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Vitamins can reduce congenital defects

A daily dose of multivitamin tablets that include folic acid, taken by women around the time of conception, could almost halve the rate of major congenital abnormalities in babies, according to a study published Thursday in the British Medical Journal.

Dr. Andrew Czeizel of the National Institute of Hygiene in Budapest conducted the controlled trial in Hungary and said the results could help prevent the cause of birth defects.

"It is a major finding because it will be helpful in preventing neural tube defects and congenital abnormalities," he said.

Czeizel analyzed 4,156 pregnant women who had been given multivitamins including folic acid, a form of vitamin B, or who had taken placebos which have no physiological effect.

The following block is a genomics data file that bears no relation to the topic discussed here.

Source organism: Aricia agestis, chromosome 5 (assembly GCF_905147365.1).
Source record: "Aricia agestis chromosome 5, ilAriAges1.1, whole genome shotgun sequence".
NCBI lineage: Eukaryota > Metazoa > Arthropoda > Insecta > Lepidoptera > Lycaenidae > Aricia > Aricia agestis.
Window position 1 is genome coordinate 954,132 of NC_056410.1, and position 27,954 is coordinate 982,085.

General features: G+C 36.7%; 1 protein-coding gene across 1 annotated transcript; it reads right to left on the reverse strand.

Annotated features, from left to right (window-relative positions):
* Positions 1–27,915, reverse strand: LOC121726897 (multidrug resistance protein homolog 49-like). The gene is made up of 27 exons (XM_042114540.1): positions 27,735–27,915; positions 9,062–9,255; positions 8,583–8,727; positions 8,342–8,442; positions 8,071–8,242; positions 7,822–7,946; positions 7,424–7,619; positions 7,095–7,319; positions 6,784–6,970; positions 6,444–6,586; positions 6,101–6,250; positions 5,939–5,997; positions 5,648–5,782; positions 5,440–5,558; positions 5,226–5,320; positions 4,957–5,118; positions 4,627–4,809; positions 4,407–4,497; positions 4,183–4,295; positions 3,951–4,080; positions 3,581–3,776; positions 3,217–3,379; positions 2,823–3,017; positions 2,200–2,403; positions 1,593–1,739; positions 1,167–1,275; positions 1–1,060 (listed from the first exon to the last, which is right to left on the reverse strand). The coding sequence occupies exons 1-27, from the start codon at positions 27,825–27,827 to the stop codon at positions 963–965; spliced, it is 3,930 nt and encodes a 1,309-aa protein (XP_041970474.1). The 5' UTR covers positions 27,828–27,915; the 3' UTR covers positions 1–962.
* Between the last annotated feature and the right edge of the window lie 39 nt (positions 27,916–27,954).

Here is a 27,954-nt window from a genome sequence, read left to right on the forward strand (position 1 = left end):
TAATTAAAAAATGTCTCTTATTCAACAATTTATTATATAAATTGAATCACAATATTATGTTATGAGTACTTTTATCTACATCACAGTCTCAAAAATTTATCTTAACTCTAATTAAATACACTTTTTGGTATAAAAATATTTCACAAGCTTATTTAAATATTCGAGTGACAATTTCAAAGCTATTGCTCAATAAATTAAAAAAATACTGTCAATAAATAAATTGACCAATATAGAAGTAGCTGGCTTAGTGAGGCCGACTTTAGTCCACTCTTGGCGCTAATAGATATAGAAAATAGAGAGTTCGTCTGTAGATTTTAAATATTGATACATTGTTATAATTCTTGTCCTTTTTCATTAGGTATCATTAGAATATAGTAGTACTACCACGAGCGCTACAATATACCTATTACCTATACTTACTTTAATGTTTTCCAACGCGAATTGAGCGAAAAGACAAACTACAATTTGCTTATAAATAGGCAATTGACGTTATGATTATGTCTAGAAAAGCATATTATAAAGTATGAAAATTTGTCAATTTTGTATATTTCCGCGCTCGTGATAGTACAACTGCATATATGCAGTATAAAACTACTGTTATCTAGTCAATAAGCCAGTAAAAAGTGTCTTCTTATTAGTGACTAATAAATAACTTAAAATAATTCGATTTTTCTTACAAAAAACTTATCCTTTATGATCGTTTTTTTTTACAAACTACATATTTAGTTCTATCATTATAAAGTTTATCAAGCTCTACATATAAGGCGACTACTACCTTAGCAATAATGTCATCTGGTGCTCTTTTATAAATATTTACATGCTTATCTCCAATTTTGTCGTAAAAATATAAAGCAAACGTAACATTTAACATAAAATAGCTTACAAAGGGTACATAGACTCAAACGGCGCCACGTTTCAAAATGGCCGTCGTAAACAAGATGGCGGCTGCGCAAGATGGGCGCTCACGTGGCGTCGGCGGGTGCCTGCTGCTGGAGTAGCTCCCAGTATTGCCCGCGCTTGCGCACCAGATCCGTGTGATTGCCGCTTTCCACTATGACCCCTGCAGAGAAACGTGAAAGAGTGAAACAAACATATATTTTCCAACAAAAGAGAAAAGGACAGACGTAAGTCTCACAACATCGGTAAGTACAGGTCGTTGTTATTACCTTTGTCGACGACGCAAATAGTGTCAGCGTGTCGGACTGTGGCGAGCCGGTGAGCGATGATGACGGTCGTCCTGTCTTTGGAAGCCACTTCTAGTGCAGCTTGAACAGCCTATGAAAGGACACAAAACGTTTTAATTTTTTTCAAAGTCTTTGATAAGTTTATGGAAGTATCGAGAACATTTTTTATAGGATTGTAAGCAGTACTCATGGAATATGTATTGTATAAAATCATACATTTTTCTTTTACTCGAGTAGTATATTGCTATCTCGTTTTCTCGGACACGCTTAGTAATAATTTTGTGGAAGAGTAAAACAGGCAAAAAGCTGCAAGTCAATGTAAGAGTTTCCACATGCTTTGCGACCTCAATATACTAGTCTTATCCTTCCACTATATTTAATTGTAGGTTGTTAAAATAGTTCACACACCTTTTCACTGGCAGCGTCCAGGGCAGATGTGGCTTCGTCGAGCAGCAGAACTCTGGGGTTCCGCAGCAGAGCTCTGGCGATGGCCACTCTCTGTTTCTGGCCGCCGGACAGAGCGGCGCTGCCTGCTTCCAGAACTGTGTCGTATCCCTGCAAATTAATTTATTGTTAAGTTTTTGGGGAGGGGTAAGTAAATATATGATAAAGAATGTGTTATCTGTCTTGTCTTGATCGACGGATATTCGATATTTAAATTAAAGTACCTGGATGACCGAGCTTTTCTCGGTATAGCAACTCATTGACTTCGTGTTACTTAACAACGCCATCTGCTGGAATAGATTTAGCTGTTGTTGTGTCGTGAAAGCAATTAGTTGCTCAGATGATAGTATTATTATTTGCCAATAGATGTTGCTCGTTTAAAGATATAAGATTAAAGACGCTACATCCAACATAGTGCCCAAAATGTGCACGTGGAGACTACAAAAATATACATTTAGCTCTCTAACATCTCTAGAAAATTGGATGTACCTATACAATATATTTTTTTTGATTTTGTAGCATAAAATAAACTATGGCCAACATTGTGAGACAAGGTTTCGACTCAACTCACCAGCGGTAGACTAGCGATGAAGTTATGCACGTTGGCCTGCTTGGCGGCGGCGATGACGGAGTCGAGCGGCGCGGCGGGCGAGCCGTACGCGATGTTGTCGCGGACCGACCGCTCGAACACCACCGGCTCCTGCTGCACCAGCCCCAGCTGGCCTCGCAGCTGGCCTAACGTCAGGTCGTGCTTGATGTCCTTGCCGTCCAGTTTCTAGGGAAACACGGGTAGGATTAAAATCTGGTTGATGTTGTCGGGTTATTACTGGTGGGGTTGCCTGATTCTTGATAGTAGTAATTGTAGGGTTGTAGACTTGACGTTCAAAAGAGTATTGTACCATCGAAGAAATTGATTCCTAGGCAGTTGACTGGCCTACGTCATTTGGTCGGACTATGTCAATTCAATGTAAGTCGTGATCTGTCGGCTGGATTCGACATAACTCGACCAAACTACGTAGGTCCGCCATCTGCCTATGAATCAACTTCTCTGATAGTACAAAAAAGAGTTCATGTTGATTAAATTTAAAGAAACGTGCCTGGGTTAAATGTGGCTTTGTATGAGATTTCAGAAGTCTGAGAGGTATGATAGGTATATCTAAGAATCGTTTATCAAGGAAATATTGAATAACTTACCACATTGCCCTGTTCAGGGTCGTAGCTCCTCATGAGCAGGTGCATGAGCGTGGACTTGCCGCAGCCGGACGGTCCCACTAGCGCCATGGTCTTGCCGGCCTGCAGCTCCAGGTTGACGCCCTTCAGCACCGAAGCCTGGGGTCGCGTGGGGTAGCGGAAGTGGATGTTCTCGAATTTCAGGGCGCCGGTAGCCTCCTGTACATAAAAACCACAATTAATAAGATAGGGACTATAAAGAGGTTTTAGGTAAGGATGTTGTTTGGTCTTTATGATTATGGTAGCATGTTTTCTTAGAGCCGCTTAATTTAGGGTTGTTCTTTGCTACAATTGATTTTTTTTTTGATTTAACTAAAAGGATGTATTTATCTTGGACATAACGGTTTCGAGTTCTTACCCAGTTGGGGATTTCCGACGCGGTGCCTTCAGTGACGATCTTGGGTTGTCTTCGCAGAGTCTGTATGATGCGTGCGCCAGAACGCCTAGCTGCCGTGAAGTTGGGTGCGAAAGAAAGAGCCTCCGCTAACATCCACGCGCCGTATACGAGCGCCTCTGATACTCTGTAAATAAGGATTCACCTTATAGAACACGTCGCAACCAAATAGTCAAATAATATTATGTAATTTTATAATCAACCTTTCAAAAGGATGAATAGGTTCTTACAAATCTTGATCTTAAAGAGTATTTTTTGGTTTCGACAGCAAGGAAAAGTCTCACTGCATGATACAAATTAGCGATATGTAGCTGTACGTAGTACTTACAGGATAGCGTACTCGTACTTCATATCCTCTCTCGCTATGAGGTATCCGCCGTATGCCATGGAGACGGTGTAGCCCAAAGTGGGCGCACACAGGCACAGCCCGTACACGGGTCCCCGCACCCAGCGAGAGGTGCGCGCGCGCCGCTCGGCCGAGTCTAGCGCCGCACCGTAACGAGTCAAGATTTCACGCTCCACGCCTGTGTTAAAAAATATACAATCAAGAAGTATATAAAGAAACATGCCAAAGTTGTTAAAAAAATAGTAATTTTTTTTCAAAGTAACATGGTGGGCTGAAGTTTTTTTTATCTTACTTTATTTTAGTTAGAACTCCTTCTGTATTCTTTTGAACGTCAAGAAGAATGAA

"The rate of major congenital abnormalities . . . was nearly double in the group that received trace elements (placebos) compared with the group receiving multivitamins," the British Medical Journal said in a statement about the report.

Abnormalities classed as major congenital defects include cleft palate, absence of kidneys and Down's syndrome.

The study said neural tube defects, such as the absence of the skull and brain and spina bifida in which part of the spinal cord is exposed through a gap in the backbone, also could be reduced.